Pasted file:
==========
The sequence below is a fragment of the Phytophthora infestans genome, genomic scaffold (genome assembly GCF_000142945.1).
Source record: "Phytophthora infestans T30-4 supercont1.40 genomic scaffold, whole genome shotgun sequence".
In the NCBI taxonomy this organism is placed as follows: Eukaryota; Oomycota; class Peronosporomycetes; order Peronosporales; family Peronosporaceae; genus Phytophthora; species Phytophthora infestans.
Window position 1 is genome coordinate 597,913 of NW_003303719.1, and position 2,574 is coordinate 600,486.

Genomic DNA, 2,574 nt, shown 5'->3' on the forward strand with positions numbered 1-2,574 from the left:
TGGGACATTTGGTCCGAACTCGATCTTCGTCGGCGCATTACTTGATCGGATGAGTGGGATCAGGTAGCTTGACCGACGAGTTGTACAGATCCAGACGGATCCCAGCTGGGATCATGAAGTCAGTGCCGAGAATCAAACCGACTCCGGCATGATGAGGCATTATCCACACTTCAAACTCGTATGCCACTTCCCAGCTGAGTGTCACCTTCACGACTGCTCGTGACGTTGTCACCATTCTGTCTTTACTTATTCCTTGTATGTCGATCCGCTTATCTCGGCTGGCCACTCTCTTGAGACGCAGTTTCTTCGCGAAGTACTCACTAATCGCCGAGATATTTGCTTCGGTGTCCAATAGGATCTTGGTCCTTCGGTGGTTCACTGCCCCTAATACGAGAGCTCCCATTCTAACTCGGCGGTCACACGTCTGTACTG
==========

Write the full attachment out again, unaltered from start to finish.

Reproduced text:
The sequence below is a fragment of the Phytophthora infestans genome, genomic scaffold (genome assembly GCF_000142945.1).
Source record: "Phytophthora infestans T30-4 supercont1.40 genomic scaffold, whole genome shotgun sequence".
In the NCBI taxonomy this organism is placed as follows: Eukaryota; Oomycota; class Peronosporomycetes; order Peronosporales; family Peronosporaceae; genus Phytophthora; species Phytophthora infestans.
Window position 1 is genome coordinate 597,913 of NW_003303719.1, and position 2,574 is coordinate 600,486.

Genomic DNA, 2,574 nt, shown 5'->3' on the forward strand with positions numbered 1-2,574 from the left:
TGGGACATTTGGTCCGAACTCGATCTTCGTCGGCGCATTACTTGATCGGATGAGTGGGATCAGGTAGCTTGACCGACGAGTTGTACAGATCCAGACGGATCCCAGCTGGGATCATGAAGTCAGTGCCGAGAATCAAACCGACTCCGGCATGATGAGGCATTATCCACACTTCAAACTCGTATGCCACTTCCCAGCTGAGTGTCACCTTCACGACTGCTCGTGACGTTGTCACCATTCTGTCTTTACTTATTCCTTGTATGTCGATCCGCTTATCTCGGCTGGCCACTCTCTTGAGACGCAGTTTCTTCGCGAAGTACTCACTAATCGCCGAGATATTTGCTTCGGTGTCCAATAGGATCTTGGTCCTTCGGTGGTTCACTGCCCCTAATACGAGAGCTCCCATTCTAACTCGGCGGTCACACGTCTGTACTG